One reason for the increase in inventory, he says, is that some homeowners are calculating that they should sell before buying another property. Some are nervous to buy first and risk selling in the fall when the market may not be as strong.
Mr. Articleists are predicting that the market will be reasonably balanced in the fall.
“I don’t think we’re going to see a lot of downward pressure on prices,” he says.
Elise Stern, broker with Harvey Kalles Real Estate Ltd., has noticed a slight blip in the market in June as buyers seem less attentive, but she puts that down more to a seasonal summer shift than the Bank of Canada’s move.
“It seems odd to me that one-quarter of a per cent would have that much impact.”
She notes that the past couple of months have seen intense action in the market, which is often followed by a pause as buyers pause to refresh.
“I’m feeling this might be that week of fatigue.”
Ms. Stern says some buyers feel the need to take a break when properties are listed by asking prices far below the amount the seller would accept.
“It’s obnoxious how low it is,” he says of some cases where the tactic is used to spur competition.
Such prices are meant to attract eyeballs and they can confound potential buyers, she says.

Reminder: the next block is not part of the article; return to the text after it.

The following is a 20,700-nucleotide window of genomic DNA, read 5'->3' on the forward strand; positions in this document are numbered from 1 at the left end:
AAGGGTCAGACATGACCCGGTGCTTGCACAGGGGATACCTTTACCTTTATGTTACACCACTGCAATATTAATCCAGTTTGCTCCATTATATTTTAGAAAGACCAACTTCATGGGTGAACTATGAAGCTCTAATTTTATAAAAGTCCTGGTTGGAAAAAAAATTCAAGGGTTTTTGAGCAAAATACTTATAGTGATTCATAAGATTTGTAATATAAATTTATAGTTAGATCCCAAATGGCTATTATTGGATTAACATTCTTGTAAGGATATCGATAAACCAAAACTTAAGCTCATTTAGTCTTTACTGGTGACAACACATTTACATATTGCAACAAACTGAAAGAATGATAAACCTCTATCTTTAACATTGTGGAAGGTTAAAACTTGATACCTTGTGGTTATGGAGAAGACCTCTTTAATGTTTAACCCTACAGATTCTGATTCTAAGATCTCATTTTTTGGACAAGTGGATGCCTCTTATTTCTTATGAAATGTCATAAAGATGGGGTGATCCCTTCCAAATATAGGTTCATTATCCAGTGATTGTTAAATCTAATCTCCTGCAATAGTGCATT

If the strategy fails and the seller doesn’t accept any bid on the offer date, many house hunters feel irritated if the house is relied on at a higher price.
Ms. Stern says many families also have their attention pulled away from real estate at this time of year by school graduations, preparing for camp and other activities, and students returning from university for the summer.
With buyers booking showings, she adds a few, some sellers are finding creative ways to attract the focus of potential buyers.
In one case, a home owner is a designer who is offering to provide a consultation to the buyers of her semi-detached house with an asking price of $1,334-million.
Ms. Stern says the house at 124 Gilbert Ave. is renovated, but the owner is offering five hours of design services to a buyer who might want help choosing furniture or arranging the pieces they have in the three-bedroom house.
Vendor take-back mortgages (VTB), which become a more common tool during periods when interest rates are on the rise, are regularly offered these days, he says.
“New agents who came into the business five years ago have never even witnessed it,” Ms. Stern says.
The strategy is sometimes used by homeowners who have a solid amount of equity in the property they are selling or who are sufficiently well-off that they can delay receiving a cash infusion from the buyer.
Robert Hogue, assistant chief economist at Bank of Montreal, says the recovery to date in Canada’s housing market is stronger than expected.
The central bank’s mildly surprising rate hike in June and the prospects for further tightening are likely to temper the pace of the rebound, in his opinion.
Mr. Hogue says recent spurts of new listings across the country have eased the imbalance between supply and demand but not enough to tip the scale in favor of buyers.
His forecast for another 25 basis-point rise by the Bank of Canada could cool demand by a few degrees, he says, which could moderate the price of pace increases but not trigger outright declines, in his opinion.